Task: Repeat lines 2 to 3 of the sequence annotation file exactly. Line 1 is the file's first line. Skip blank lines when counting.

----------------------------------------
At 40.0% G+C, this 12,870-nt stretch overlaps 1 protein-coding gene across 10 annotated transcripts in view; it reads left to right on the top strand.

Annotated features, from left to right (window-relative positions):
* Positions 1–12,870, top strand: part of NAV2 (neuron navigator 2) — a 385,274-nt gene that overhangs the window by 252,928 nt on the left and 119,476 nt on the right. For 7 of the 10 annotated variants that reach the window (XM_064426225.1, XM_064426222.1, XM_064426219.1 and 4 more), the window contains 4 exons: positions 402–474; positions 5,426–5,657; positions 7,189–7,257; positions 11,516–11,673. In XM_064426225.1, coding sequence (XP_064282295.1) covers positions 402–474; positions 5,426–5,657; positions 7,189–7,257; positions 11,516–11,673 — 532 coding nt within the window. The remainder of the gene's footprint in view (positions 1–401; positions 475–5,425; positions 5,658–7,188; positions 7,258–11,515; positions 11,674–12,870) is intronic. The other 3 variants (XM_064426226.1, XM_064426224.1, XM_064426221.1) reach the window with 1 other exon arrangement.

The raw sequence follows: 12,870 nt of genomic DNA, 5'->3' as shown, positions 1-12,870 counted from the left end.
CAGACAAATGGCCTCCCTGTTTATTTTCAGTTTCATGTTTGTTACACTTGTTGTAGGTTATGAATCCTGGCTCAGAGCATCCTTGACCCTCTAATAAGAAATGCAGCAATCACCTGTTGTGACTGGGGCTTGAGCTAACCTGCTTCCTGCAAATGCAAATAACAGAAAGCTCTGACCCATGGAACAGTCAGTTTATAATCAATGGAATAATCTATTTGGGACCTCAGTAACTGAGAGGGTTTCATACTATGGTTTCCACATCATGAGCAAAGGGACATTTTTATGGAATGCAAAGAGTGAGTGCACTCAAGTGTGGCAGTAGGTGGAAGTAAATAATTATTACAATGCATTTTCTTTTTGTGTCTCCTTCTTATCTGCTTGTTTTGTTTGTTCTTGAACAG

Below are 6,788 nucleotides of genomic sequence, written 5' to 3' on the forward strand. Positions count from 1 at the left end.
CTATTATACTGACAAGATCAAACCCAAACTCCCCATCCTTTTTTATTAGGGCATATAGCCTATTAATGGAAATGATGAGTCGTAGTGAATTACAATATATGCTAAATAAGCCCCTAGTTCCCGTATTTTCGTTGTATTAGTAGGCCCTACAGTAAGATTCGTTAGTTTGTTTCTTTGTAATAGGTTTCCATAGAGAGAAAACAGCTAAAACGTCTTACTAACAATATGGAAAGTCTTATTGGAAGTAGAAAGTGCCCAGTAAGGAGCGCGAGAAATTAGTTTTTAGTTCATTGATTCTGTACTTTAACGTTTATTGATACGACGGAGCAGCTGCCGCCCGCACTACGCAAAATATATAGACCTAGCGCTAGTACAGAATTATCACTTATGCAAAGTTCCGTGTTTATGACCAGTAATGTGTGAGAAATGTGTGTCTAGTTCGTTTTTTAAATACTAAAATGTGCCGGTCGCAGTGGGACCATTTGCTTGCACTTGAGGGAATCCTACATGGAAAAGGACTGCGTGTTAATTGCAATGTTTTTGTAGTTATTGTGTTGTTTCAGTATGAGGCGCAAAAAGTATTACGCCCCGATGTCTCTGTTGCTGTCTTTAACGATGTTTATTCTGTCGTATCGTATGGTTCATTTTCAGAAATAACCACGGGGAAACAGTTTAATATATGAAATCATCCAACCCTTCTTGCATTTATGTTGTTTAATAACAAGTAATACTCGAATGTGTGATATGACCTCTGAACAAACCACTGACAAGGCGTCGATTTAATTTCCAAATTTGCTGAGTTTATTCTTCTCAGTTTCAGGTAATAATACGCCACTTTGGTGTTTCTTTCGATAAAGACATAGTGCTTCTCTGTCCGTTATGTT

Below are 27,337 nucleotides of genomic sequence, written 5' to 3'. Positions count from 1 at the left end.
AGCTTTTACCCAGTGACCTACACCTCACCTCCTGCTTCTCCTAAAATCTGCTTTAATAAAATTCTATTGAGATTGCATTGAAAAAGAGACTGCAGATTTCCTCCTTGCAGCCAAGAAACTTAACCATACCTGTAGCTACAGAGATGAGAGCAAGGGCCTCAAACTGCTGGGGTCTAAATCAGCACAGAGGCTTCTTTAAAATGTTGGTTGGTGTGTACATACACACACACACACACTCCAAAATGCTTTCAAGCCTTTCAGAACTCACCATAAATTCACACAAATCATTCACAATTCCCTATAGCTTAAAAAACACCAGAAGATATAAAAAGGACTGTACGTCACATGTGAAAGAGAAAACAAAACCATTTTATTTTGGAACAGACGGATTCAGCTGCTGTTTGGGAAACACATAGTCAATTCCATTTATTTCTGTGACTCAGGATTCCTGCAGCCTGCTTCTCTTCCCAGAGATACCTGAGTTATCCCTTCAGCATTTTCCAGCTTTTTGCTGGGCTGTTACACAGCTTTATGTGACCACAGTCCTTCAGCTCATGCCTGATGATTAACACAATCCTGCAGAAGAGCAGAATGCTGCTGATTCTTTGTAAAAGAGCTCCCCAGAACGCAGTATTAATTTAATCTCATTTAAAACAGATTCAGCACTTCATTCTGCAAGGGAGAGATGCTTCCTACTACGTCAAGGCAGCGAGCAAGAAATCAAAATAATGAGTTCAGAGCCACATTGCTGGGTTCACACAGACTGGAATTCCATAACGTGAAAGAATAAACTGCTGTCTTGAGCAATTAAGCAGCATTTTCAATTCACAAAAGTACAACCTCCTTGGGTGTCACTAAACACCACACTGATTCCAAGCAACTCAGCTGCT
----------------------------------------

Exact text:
Annotated features, from left to right (window-relative positions):
* Positions 1–12,870, top strand: part of NAV2 (neuron navigator 2) — a 385,274-nt gene that overhangs the window by 252,928 nt on the left and 119,476 nt on the right. For 7 of the 10 annotated variants that reach the window (XM_064426225.1, XM_064426222.1, XM_064426219.1 and 4 more), the window contains 4 exons: positions 402–474; positions 5,426–5,657; positions 7,189–7,257; positions 11,516–11,673. In XM_064426225.1, coding sequence (XP_064282295.1) covers positions 402–474; positions 5,426–5,657; positions 7,189–7,257; positions 11,516–11,673 — 532 coding nt within the window. The remainder of the gene's footprint in view (positions 1–401; positions 475–5,425; positions 5,658–7,188; positions 7,258–11,515; positions 11,674–12,870) is intronic. The other 3 variants (XM_064426226.1, XM_064426224.1, XM_064426221.1) reach the window with 1 other exon arrangement.